Coaching can also be useful in supporting change in a company; promotion and role changes can be consolidated with the right training, as can career management and progression, particularly in more senior roles.


Why organic hr?

We differ from many organisations in that we’re technically management consultants that practice HR, as opposed to the other way round. This means that not only can we approach Human Resources from a business standpoint, but also that we are well-placed to offer team development services as part of our offering. It’s also safe to say that team development is a passion of ours, and we’re proud of our track record of making the most of what essentially defines an organisation – its people.


We want these guides to be as helpful and informative as possible, so if you’ve got any questions about the post or employee relations, feel free to leave a comment and we’ll do our best to help!

 Alternatively, if you’d like to speak to use about our services, give us a call on 01422 399535 or email us at team@organichr.co.uk.

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2 Responses to A beginner’s guide to team development

  1. Dean @ HR Consultancy says:

    Team development! its an interesting one! When your in a team you need a good manager or team leader, one that you can trust! Some managers can talented however lack responsibility with there talent! Some managers just like causing trouble! some enjoy walking over people! It is so important to be responsible with your managerial talents, if they are employees will gain trust in managers, if not its not a good start!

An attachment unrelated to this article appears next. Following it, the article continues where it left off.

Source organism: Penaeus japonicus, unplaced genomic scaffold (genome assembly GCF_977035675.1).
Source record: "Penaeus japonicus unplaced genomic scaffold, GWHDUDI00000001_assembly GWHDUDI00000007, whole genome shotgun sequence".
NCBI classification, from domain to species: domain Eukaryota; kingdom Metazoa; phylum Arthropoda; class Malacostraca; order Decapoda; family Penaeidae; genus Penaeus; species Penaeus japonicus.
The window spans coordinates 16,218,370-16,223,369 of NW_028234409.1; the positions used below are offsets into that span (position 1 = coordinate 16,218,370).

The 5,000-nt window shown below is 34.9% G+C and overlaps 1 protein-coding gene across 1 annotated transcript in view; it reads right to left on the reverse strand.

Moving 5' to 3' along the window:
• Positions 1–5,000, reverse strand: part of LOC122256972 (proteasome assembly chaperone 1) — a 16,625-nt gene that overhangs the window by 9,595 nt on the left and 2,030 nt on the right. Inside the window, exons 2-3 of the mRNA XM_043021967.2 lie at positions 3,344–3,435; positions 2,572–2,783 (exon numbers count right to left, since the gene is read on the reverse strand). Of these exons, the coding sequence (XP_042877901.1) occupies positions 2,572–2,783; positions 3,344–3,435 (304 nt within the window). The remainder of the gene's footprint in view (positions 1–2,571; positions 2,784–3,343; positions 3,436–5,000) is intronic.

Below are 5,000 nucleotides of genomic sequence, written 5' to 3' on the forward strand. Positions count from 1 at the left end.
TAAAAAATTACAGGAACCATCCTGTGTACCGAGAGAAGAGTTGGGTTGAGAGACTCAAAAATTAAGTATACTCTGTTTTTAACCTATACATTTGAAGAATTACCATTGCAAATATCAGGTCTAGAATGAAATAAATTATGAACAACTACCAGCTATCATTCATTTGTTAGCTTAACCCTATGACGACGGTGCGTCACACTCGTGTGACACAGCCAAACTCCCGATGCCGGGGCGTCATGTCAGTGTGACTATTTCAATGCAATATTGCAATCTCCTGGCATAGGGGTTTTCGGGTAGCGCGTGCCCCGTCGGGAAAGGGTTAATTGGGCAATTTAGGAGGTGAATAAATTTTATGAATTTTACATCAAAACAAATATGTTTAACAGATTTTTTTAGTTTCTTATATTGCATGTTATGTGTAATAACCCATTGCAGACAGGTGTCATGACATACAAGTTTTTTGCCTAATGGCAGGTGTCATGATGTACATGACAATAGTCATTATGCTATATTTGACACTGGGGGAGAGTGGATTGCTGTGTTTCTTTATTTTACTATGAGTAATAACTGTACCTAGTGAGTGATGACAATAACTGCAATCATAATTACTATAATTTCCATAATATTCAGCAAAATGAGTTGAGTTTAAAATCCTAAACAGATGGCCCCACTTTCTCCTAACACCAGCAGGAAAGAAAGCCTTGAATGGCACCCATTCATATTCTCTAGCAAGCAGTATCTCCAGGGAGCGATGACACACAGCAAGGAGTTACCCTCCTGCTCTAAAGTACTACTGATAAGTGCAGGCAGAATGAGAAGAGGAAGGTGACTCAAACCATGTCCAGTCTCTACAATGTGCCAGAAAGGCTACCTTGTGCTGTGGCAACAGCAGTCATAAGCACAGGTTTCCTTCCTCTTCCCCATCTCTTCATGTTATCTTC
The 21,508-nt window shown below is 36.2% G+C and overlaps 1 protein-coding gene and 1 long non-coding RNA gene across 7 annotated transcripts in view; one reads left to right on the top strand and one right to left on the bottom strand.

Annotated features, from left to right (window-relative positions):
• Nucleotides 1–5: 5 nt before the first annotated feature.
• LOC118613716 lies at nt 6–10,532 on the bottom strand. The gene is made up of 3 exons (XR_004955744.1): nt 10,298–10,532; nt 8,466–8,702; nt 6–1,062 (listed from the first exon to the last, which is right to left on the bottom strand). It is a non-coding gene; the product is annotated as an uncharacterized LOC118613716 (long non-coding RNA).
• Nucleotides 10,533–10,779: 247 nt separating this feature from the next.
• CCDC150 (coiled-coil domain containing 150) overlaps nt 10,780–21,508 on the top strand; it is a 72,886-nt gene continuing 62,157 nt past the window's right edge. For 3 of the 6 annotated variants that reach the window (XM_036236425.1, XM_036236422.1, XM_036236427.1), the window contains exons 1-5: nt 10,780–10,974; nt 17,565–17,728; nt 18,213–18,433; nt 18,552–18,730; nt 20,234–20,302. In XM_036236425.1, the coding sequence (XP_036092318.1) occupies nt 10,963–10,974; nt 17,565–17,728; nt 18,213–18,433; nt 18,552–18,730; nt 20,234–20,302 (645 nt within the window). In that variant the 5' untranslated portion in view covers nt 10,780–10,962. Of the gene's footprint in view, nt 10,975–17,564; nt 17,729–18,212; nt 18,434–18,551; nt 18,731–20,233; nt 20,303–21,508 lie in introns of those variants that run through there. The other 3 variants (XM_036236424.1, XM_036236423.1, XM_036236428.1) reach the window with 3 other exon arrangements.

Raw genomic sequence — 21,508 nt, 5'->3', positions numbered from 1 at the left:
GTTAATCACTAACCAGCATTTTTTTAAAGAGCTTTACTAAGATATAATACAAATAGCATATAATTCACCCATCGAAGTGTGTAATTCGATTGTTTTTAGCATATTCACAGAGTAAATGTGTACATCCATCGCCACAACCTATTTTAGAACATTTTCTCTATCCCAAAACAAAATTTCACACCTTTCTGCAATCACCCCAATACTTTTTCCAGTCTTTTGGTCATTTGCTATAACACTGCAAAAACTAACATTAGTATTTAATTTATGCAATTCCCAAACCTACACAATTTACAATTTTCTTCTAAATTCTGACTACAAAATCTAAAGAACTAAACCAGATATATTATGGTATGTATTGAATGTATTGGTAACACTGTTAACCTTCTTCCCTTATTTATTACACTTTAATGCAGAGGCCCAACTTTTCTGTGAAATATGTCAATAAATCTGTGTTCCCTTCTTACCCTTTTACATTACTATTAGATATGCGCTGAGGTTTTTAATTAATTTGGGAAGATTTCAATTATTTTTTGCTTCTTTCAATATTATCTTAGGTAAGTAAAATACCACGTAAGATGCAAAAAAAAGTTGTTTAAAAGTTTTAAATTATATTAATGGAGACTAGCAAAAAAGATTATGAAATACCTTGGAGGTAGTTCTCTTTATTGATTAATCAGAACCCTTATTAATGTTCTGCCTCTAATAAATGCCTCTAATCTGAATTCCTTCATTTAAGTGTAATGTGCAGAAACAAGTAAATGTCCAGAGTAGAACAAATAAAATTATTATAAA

2. admin says:

    Hi Dean, thanks for your comment! You’re certainly right in saying that even talented managers sometimes lack the responsibility to go with it, however that’s something that team development can hope to address. Avoiding this conflict is sometimes a case of putting a team together that includes people with complementary skills and attributes, or even making people aware of what it is they excel at and putting it to good use.